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I had a black epoxy resin cutting board for about ten years before it wore out. It was actually the cut-out for a stainless steel sink that was going into a new laboratory in Langley, BC. I was an intern architect at the time an asked the subcontractor for the piece, since it was headed for the trash. It eventually got quite scratched up, plus it was black - hard to see dark foods sometimes.

For most (not all) labs it's the countertop of choice because it's chemically inert and can handle a good range of temperature. For a school like in the case above it's a good choice because it gets a little bit of everything usage-wise. These counters often come with a marine edge -- a raised edge to prevent spills from pouring onto the floor. I wouldn't like this feature in my own kitchen.

Last time I checked, which was a long time ago, epoxy resin countertops are very expensive.

Peter Gamble aka "Peter the eater"

I just made a cornish game hen with chestnut stuffing. . .

Would you believe a pigeon stuffed with spam? . . .

Would you believe a rat filled with cough drops?

Moe Sizlack

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I couldn't find anything about price when I snooped around. Chris may have put his finger on it; the material cost might be low compared with fabrication and installation. It may be hard to get an idea without an actual quote.

It definitely seems like there's a wide range of composite countertops for labs, and they're not all created equal. There's probably a wide range of cost, too.

Notes from the underbelly

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I don't know about you, but I can't be bothered to clean up each and every sulfuric acid spill in my kitchen.

Candidate for quote of the year! :biggrin:

“Watermelon - it’s a good fruit. You eat, you drink, you wash your face.”

Italian tenor Enrico Caruso (1873-1921)

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I wasn't suggesting that corian was just as inert, just that its a similar inorganic-organic composite. I guess my materials science background makes me assume everyone else thinks like me. I work in a lab now with similar countertops and they do scratch a bit but seem otherwise quite stable. I can't say how they react to concentrated sulfuric acid but I have spilled bleach and various organic solvents on them and they seem fine. Although stable they arn't very attractive for a kitchen.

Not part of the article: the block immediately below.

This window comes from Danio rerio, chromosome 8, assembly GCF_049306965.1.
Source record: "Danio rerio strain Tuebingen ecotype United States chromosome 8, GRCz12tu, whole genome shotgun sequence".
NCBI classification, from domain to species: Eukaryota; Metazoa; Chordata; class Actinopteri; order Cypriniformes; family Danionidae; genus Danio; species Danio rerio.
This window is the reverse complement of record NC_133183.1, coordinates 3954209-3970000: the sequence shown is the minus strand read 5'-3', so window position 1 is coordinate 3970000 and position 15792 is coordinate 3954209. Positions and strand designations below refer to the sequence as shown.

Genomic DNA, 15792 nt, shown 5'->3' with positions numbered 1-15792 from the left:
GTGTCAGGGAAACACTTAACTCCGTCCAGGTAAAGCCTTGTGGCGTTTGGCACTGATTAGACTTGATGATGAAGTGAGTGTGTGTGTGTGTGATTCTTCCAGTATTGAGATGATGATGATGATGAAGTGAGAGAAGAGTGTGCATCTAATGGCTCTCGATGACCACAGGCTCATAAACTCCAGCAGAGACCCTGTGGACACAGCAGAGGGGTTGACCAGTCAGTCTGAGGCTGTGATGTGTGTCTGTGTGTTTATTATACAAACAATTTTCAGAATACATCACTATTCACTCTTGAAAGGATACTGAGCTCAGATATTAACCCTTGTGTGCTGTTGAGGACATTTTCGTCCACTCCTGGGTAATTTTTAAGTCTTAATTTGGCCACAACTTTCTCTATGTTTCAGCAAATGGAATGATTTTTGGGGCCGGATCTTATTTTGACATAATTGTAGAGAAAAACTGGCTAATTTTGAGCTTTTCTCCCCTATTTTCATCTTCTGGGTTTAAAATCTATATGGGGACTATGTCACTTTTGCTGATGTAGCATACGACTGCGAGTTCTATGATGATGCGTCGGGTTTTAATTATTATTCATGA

Professional Scientist (in training)

Amateur Cook

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We have had John Boos 4" thick end grain countertops for over 10 years now. Haven't been able to hurt them, hot pans or whatever but no sulfuric acid available.

Scratches?, sandpaper every couple of years followed by Boos food grade oil.

We also have a 10 ' Sushi bar of edge grain Boos, same process but since no cutting on bar, sandpaper is followed by a Boos poly gel. -Dick

Edited by budrichard (log)
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We have had John Boos 4" thick end grain countertops for over 10 years now. Haven't been able to hurt them, hot pans or whatever but no sulfuric acid available.

Scratches?, sandpaper every couple of years followed by Boos food grade oil.

We also have a 10 ' Sushi bar of edge grain Boos, same process but since no cutting on bar, sandpaper is followed by a Boos poly gel. -Dick